"Deewar" deploys melodrama, addressing contemporary discourses within a moral framework; social injustice, state power, criminality, gender, and religion are braided together against the backdrop of early 1970s turmoil. A prominant strand in the film is the sympathetic representation of the struggling working class with Vijay as its emblematic figure. At the film's outset, in a flashback, Anand Babu, Vijay's father, a trade union leader, in a stirring speech reminds striking workers of their fight for education, health care, and housing. In carefully chosen rhetoric he argues that he is not questioning why the rich have so much, but rather, why the food barrels are empty for the poor, a reference to contemporary food shortages---an artificial scarcity traders created to make an extra buck. Punished for his militancy, Anand Babu is shamed into a life of a defeated vagrant , a humiliation that becomes a driving force in Vijay's life, stamped on him ( both literally and metaphorically). The tattoo on his body "my father is a thief" symbolizes Vijay's constant denigration, motivating a deep-seated rage. Vijay's thinly veiled rage turns into an assertive demand for respect, self-consciously acknowleding his lower class status and the resentment against it. As a young shoe-shine boy he refuses to accept money "thrown" rather than handed to him ; later he flings a brick at the building contractor who humiliates his mother on the job, and as an adult he fights back against Peter. His refusal to visit the temple signals his rebellion against religion, with its connotations of a Hindu acceptance of life's circumstances, of fate. Life in the dockyard is an exposition of Vijay's strong working-class identity. Vijay's voice, while speaking to RahimChacha manifests the emerging working-class generation, "What has not happened in twenty five years will now ; another worker worker is going to refuse the hafta" Unlike Vijay, the working-class figure who " makes it" climbing the underworld ladder, his brother Ravi, a cop, is educated youth. In the film's climactic moment Ravi and Vijay, grown far apart in their ways, meet under the bridge that was once their pavement dwelling, a reminder of shared origins. The extr-diegetic soundtrack replaying "sare jahaan se achcha.." lends a sardonic tone to this momentous meeting.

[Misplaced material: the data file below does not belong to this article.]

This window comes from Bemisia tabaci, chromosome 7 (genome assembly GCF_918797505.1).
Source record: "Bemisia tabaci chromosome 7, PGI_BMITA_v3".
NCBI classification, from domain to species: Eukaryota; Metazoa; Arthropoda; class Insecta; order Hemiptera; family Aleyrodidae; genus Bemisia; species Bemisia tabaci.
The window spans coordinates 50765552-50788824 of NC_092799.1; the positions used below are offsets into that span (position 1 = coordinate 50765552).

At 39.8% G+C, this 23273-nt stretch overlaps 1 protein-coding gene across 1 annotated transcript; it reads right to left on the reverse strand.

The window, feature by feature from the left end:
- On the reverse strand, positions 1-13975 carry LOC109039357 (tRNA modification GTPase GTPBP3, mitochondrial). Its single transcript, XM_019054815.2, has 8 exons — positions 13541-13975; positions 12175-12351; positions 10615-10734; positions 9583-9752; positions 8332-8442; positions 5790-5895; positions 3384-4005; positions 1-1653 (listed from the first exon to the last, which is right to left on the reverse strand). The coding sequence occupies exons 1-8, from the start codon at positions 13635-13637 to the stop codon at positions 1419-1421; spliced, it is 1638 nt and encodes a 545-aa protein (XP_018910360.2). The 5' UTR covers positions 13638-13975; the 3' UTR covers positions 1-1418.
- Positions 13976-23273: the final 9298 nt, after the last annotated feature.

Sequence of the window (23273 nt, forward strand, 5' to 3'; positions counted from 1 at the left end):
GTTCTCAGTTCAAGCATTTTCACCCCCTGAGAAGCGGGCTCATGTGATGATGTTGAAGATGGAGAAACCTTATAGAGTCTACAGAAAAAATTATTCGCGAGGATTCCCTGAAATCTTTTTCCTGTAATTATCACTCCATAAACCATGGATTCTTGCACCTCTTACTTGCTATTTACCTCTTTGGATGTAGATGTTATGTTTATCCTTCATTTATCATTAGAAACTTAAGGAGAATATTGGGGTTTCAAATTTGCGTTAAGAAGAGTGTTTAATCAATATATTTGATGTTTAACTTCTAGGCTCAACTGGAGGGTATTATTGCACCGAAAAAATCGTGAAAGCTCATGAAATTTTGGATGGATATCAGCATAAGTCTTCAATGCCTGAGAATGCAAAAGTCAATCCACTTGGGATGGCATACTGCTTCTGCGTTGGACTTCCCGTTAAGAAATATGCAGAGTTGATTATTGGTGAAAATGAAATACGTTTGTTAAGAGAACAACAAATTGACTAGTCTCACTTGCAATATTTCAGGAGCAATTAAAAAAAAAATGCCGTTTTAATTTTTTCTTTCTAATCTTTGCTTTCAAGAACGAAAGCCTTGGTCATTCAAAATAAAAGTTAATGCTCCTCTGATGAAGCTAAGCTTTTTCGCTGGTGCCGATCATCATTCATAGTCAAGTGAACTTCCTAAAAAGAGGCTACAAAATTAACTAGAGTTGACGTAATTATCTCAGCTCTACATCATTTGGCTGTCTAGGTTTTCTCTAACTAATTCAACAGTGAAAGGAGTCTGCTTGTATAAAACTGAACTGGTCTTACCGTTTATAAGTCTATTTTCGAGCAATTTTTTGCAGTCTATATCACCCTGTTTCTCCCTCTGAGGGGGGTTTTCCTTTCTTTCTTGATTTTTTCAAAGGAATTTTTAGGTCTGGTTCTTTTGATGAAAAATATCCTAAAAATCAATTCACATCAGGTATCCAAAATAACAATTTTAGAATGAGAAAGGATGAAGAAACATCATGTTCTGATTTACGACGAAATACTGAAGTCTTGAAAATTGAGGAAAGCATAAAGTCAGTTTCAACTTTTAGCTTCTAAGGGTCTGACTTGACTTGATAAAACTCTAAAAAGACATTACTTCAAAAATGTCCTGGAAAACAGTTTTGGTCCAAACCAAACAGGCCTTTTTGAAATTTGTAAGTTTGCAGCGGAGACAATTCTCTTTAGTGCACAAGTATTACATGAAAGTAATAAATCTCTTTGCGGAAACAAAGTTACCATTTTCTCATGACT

Like other successful films, "Deewar" blends together different genres. Melodrama combines with cops-and-robbers action, and thriller dynamics build on the suspense of heists, chases, fights, and an exposition of the underworld. The episodes are held together in a tight plot that moves swiftly, exploring the intrigue and mystery of dangerous urban spaces. "Deewar" introduced a new 1970s-style masculinity cultivated in Amitabh's "Vijay".